Before I began blogging, I carefully crafted a message to send to members of my extended family who count among my Facebook friends. I thought it would be appropriate to tell them myself that I am gay, as opposed to learning this through my posts. Plus, I am helping to create a nonprofit, LOVEboldly, that seeks to create safe spaces to discuss faith and sexual orientation. (For more info., check out http://www.loveboldly.net). Posts and status updates about LOVEboldly’s events cover my Facebook wall. Unless they were not paying any attention, there was no way that they would have not found out about me. I love my family, and I wanted to show respect by telling them myself.
Honestly, this whole ‘coming out’ scared me. Most of my family members attend church and commit themselves to the Christian faith. Plus, they know that I just graduated seminary, and I knew that they would probably be shocked that a Christian can have a gay orientation. Where I grew up, the words ‘Christian’ and ‘gay’ do not belong together. As I assumed, some seemed concerned about my salvation. I don’t necessarily consider this response as unloving. Although I would have preferred not to get these messages, I know that they came from a place of love. Still, others chose not to respond. Surprisingly, many more embraced me and told me that their love will never change for me, no matter what. I cannot begin to express just how much that meant and still means to me.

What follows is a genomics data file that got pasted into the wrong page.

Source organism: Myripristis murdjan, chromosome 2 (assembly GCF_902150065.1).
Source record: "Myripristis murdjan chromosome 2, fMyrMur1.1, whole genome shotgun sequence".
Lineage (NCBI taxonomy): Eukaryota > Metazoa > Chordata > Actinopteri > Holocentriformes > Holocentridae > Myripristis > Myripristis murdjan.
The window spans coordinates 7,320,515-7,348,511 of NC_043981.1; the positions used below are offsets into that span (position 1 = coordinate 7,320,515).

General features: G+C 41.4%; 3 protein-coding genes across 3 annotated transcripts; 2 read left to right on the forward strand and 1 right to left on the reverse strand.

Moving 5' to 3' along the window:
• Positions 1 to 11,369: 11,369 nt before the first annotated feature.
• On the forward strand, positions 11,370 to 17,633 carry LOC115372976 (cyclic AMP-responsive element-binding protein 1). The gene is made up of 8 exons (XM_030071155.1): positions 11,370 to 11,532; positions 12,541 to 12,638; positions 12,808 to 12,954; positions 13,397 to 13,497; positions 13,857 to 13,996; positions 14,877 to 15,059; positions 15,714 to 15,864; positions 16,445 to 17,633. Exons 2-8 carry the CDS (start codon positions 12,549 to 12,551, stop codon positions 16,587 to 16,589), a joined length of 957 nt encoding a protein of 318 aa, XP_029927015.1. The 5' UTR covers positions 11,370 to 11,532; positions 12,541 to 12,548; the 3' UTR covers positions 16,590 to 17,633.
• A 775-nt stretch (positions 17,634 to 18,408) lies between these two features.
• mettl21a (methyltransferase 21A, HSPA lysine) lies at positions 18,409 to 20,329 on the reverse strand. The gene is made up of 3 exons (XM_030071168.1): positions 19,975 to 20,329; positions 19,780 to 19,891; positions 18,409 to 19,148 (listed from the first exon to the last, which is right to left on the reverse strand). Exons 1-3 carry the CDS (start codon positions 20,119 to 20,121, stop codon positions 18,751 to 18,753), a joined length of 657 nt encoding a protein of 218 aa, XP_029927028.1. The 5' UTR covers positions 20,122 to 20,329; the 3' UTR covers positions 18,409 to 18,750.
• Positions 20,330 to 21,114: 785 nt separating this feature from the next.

My close family members (grandmother and sisters) have known for some time, and they have been an amazing support system. But there has been one person who I have avoided telling, my mother. Now, I don’t want to give you the wrong idea about her. She is an amazing person! I have known all along that I would never have to worry about being disowned or kicked out of my home if she ever found out. (Others are not so fortunate.) Not wanting to share this with her stems from my own issues. I don’t really know why I avoided this conversation, but I have an idea. At age 20, I did tell her that I struggled with same-sex attractions but that I was going to fight the urges and pray that God would make me straight. She simply said, “ok.” Nothing else has been said since that time.
Eleven years have passed, and I still have the same sexual orientation as I did then. I think that maybe she would see me as a failure if she knew this. I had told her that I was going to undergo all the therapy I could to become normal, and I think subconsciously that I failed her. I don’t know why I thought she would see me as a failure. She isn’t religious, and she has always supported me in my endeavors. Again, I knew she would see and love me the same.
Yesterday (Oct. 11), the LGBT community celebrated National Coming Out Day. If you are not familiar with it, National Coming Out Day is observed annually to celebrate coming out and to raise awareness of the LGBT community and civil rights movement. Some use this specific day to finally come out to loved ones. I thought that the time to tell my mom was now or never. I know she reads my blog posts and sees the LOVEboldly updates. She isn’t stupid; it’s safe to assume that she already knows.
So, I emailed her a long message telling her the truth. I ended with saying that I am sorry if she is embarrassed about having a lesbian daughter (people from my hometown now know about me). Knots formed in my stomach right after I pushed the send button. I tried to avoid checking Facebook because I was afraid to see a reply. Sure enough, I saw that I had a message awaiting and hesitatingly clicked it. After my long message, she wrote six simple words….
“I am not embarrassed by you.”
That simple sentence lifted a huge burden off my shoulders.
Thanks, Mom! I love you, too!